Food Waste: from a problem to an opportunity
More than 2.6 trillion dollars. According to FAO estimates, this is the global direct and indirect cost of food waste, accounting for a third of the food produced. Food waste can come in two forms: Food Waste and Food Loss. Food Loss is defined as a reduced quantity or quality of available food due to producers’ decisions, upstream of distribution, out-of-home and final consumers. Food waste, on the other hand, is the loss of food downstream in the value chain.
A commitment to not only environmental but also social sustainability
Therefore, the battle against food waste concerns all the chain stakeholders who are valued by an increasingly aware public according to the Extended Producer Responsibility principle. Failure to combat food waste can result in reputational problems as well as environmental and social sustainability issues. In international agreements, the growing awareness of waste is reflected in Goal 12.3 of the 2030 Agenda for Sustainable Development. Since 2011, the FAO has developed two indices to assess progress in this process, the Food Loss Index (FLI) and the Food Waste Index (FWI).
What you need to know (and do)
Many countries and international organisations have adopted laws and regulations to reduce food waste. In some countries, the intervention approach mainly facilitates and encourages donations (e.g. Italy's approach), while others more directly address unethical behaviour (e.g. France). Here is an overview of the main legislation.
· EU regulations In 2016, the EU Council approved a document on food waste, followed in 2018 by a Directive on food waste.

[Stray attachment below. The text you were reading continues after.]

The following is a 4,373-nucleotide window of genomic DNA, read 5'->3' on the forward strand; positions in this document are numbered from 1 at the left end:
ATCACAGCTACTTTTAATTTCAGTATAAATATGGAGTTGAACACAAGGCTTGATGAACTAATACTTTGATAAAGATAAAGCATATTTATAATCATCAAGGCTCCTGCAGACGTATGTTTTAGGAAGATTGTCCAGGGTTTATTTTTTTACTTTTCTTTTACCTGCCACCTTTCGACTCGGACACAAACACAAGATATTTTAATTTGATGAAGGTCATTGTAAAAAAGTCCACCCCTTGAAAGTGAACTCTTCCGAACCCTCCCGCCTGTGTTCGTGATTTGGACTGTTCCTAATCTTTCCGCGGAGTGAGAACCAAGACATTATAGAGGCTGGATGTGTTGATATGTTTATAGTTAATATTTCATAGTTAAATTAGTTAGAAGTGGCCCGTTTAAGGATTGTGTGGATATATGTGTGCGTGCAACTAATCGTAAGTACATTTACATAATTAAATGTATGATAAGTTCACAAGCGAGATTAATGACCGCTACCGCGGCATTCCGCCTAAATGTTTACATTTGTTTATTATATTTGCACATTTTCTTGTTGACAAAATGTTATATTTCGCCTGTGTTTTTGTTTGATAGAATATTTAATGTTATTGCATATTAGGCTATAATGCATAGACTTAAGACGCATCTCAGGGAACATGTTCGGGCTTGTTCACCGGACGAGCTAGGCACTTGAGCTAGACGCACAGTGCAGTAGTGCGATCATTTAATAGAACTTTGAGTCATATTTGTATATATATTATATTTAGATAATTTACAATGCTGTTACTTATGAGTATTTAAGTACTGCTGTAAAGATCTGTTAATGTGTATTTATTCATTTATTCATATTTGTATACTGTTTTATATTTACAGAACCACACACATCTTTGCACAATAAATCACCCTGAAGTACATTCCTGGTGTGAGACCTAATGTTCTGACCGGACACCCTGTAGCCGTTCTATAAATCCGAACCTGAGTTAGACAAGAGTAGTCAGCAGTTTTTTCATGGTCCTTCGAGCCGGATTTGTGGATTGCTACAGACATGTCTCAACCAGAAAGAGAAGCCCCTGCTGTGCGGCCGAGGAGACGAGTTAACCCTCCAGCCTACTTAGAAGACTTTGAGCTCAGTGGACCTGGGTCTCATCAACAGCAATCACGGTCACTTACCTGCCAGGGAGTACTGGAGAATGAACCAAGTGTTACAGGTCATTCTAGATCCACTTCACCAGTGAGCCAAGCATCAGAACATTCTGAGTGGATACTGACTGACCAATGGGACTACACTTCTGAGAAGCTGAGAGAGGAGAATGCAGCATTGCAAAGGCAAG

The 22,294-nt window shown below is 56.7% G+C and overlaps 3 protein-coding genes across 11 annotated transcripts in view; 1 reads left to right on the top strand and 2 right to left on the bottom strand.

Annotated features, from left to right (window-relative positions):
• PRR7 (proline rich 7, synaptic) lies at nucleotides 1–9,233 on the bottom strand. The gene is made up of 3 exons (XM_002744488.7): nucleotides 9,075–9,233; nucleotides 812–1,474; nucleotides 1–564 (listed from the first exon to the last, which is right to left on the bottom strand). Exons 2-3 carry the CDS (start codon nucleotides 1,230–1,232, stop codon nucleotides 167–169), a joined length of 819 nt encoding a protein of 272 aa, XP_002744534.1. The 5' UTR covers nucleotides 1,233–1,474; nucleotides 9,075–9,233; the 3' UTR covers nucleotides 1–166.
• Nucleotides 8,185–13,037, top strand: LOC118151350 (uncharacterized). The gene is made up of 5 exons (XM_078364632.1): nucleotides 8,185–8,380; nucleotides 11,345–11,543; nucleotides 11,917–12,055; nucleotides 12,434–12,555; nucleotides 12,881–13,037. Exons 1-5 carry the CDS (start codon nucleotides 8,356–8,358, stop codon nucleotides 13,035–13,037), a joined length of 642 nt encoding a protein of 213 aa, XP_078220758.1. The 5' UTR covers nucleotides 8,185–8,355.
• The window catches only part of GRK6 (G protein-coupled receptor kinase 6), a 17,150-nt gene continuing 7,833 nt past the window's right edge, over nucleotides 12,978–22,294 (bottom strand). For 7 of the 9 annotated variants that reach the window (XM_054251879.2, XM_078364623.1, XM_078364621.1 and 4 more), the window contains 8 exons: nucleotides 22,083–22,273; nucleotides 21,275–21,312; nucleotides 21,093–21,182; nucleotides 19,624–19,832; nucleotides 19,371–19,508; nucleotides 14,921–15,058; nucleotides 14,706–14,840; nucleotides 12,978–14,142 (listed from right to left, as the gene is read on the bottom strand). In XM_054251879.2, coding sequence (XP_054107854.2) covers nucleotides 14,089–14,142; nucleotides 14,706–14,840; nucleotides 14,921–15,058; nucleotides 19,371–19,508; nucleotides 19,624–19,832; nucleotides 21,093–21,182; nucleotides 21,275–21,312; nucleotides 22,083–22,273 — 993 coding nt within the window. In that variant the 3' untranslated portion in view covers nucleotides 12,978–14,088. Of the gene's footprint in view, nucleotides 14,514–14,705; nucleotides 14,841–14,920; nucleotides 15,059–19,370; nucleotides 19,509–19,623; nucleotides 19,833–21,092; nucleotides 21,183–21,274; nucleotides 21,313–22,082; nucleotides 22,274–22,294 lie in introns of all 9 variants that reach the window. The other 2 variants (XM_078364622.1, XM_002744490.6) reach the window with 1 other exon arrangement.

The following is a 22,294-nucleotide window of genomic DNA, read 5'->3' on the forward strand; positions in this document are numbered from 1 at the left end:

· Italy. In Italy, the food dispute is regulated by a 2016 law that, among other things, facilitates the donation of expiring food.
· France: In 2012, it introduced an obligation to recycle organic waste and since 2016, it has prohibited retailers from throwing away food that is about to expire.
· Norway: In 2017, the Norwegian government signed an agreement with companies to reduce the amount of wasted food by half.
· Denmark: since 2016, it has adopted a subsidy programme for companies that reduce food waste.
· Australia: was the first country to set a quantified target: to reduce food waste by 50% by 2030.
· Dubai: the city of Dubai has signed a letter of intent with local hoteliers to reduce food waste in the sector.
Overview of the initiatives of the European Union against food waste:
Farm to Fork strategy
A European farm-to-fork strategy for healthier and more environmentally sustainable food industry:
European Green Deal
Action plan to achieve the goal of a continent with zero impact on nature:
2030 Agenda for Sustainable Development
The ambitious global programme commits UN member countries until 2030:
References in North America
Overview of anti-waste initiatives in the United States:
Standards and certifications
Some certifications of good practices against food waste in different continents: